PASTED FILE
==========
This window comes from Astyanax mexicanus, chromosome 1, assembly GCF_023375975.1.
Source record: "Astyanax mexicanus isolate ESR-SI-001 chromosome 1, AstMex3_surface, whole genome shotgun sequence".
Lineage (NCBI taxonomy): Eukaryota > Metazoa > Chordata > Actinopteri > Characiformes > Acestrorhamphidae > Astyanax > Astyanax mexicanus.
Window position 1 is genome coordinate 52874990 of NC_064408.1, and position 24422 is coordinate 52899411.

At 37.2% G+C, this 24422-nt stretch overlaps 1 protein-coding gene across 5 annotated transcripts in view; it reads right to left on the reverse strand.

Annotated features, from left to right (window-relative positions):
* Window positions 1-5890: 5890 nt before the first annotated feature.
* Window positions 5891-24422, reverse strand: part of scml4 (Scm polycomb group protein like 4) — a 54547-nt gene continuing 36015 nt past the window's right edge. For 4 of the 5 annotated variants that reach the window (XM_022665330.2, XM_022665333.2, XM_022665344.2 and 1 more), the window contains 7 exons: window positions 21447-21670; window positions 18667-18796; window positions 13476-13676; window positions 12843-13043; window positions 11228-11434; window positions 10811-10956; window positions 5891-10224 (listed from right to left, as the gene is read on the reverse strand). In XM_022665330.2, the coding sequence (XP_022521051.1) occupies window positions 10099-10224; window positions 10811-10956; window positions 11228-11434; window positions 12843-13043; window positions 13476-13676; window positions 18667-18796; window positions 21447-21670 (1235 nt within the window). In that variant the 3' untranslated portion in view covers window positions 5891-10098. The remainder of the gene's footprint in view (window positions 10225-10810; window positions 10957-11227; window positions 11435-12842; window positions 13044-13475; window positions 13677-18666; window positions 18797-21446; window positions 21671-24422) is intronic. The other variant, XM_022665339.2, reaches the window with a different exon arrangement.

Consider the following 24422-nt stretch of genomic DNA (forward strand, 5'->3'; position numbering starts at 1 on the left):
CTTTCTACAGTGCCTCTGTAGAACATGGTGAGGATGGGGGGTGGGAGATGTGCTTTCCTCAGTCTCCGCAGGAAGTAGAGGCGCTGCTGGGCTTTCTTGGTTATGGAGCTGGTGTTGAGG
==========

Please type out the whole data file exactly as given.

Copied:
This window comes from Astyanax mexicanus, chromosome 1, assembly GCF_023375975.1.
Source record: "Astyanax mexicanus isolate ESR-SI-001 chromosome 1, AstMex3_surface, whole genome shotgun sequence".
Lineage (NCBI taxonomy): Eukaryota > Metazoa > Chordata > Actinopteri > Characiformes > Acestrorhamphidae > Astyanax > Astyanax mexicanus.
Window position 1 is genome coordinate 52874990 of NC_064408.1, and position 24422 is coordinate 52899411.

At 37.2% G+C, this 24422-nt stretch overlaps 1 protein-coding gene across 5 annotated transcripts in view; it reads right to left on the reverse strand.

Annotated features, from left to right (window-relative positions):
* Window positions 1-5890: 5890 nt before the first annotated feature.
* Window positions 5891-24422, reverse strand: part of scml4 (Scm polycomb group protein like 4) — a 54547-nt gene continuing 36015 nt past the window's right edge. For 4 of the 5 annotated variants that reach the window (XM_022665330.2, XM_022665333.2, XM_022665344.2 and 1 more), the window contains 7 exons: window positions 21447-21670; window positions 18667-18796; window positions 13476-13676; window positions 12843-13043; window positions 11228-11434; window positions 10811-10956; window positions 5891-10224 (listed from right to left, as the gene is read on the reverse strand). In XM_022665330.2, the coding sequence (XP_022521051.1) occupies window positions 10099-10224; window positions 10811-10956; window positions 11228-11434; window positions 12843-13043; window positions 13476-13676; window positions 18667-18796; window positions 21447-21670 (1235 nt within the window). In that variant the 3' untranslated portion in view covers window positions 5891-10098. The remainder of the gene's footprint in view (window positions 10225-10810; window positions 10957-11227; window positions 11435-12842; window positions 13044-13475; window positions 13677-18666; window positions 18797-21446; window positions 21671-24422) is intronic. The other variant, XM_022665339.2, reaches the window with a different exon arrangement.

Consider the following 24422-nt stretch of genomic DNA (forward strand, 5'->3'; position numbering starts at 1 on the left):
CTTTCTACAGTGCCTCTGTAGAACATGGTGAGGATGGGGGGTGGGAGATGTGCTTTCCTCAGTCTCCGCAGGAAGTAGAGGCGCTGCTGGGCTTTCTTGGTTATGGAGCTGGTGTTGAGG